3.1.2. Effect of Implantation Duration
XRD and GXRD patterns of 6h PIII treated Type 304L SS is shown in Figure 4(a and b) the possible phases present in the surface layers are summarized in Table 3. On increasing time of nitrogen implantation from 3h to 6h for Type 304L SS, an undifferentiated broad peak was observed in the GXRD (Figure 4b) at 250°C near to (111) plane. This may again indicate high nitrogen activity at the surface and a steep nitrogen concentration profile from the surface of the alloy at longer interval of implantation because of slow diffusion of nitrogen at 250°C. With increase in implantation these peaks becomes sharper due to higher diffusion of nitrogen at higher temperatures. The existence of austenitic peaks in the XRD pattern at lower implantation temperatures (250°C and 380°C) for both 3h and 6h, indicate that increasing implantation time is not effective at these temperatures. Whereas, at higher implantation temperature (500°C) the increase in implantation time is more effective as it decreases the intensity (I/I0) of a′ peak. At this implantation condition (500°C, 6h) the diffusion of N is more and hence more stable nitride ((FeNi)N).
The XRD and GXRD patterns for Mn containing alloys (MnSS-1and MnSS-2) implanted for 6h (Fig 5 and 6) were consistent with those observed at 3h. As like Type 304L SS, the increase in implantation time is more effective only in higher implantation temperature (500°C). At higher implantation conditions (500°C, 6h), the diffusion of N is more and hence a′ is completely eliminated by stabilizing the respective phases ie (FeNi)N for MnSS-1 and FeN for MnSS-2.
3.2. Surface Hardness
Load dependent micro hardness measurements have been carried out on both untreated and the nitrogen ion implanted specimens of the three grades of austenitic stainless steels. Figure 7 shows the microhardness comparison of untreated and 3 h PIII treated alloys and Figure 8 for 6 h. The figure shows that the microhardness of the untreated alloy specimens varies in the range of 235–275 HV. It was also observed that under the given experimental range the effect of applied load on the microhardness of the untreated base alloy is insignificant, as almost constant values were obtained for hardness on increasing the applied load from 50 to 300 g.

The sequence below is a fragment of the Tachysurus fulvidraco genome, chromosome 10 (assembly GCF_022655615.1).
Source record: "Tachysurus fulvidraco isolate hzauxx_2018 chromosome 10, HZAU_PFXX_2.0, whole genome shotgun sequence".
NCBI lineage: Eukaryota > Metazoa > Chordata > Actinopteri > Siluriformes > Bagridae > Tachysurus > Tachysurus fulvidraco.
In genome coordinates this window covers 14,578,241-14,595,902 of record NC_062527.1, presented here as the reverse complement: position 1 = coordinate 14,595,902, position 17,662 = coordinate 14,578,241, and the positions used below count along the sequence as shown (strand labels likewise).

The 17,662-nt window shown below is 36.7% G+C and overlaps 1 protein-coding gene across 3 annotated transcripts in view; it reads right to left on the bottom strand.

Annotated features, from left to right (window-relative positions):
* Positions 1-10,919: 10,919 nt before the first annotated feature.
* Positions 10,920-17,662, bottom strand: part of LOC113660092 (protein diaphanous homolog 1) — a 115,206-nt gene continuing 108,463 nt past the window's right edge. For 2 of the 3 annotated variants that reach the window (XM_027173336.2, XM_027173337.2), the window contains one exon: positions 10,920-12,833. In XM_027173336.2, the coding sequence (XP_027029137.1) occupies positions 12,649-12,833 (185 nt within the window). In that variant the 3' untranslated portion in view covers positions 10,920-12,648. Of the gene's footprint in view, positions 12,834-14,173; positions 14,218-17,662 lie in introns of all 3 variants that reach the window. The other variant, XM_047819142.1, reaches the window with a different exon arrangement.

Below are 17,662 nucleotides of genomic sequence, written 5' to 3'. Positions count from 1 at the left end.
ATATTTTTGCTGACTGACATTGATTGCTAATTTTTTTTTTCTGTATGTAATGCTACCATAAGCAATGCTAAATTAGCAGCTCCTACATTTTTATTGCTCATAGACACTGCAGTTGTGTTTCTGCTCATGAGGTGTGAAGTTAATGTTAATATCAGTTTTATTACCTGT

3.2.1. Effect of Implantation Temperature
Disparate the unimplanted specimens, the implanted ones were found to significantly on their hardness value with the applied load and temperature. Hence, hardness values are plotted in logarithmic scale to better represent a wide range of hardness variation exhibited by the specimens. From Figure 7it is clear that the implanted alloys exhibit significantly higher microhardness than that of the respective untreated condition. The graphs show that the implanted alloys exhibit a steep decrease in the hardness value at lower loads (25 to 100 g), and at higher loads hardness reduces gradually and attains the hardness closer to their respective substrate. It is to be pointed out that microhardness increases with increase in implantation temperature for all under investigation. It may be noted that the difference in the microhardness values obtained at 250°C and 380°C implantation temperatures was not significant and was very close to that of the substrate hardness (especially at higher loads),whereas, hardness increases substantially at 500°C.
The increase in hardness with increase in implantation temperature can be explained on the basis of the thickness of the surface implanted layers or the nitrogen concentration in the alloy matrix. During the implantation process there is a competition between the nitrogen build up at the surface and the nitrogen inward diffusion. At low temperature the diffusion is much slower hence a higher surface concentration is built up and a thin expanded austenite layer is obtained; this results in a low hardness value. At higher temperatures, the diffusion of nitrogen more and hence resulting a higher nitrogen concentration in austenite matrix leading to increase nitride layer (MxNy) thickness, which in turn resulting in higher hardness. These are consistent with the earlier studies [1,20,23] and also by above GXRD results, where I/I0 increases with increase in implantation temperatures.
3.2.2. Effect of Implantation Duration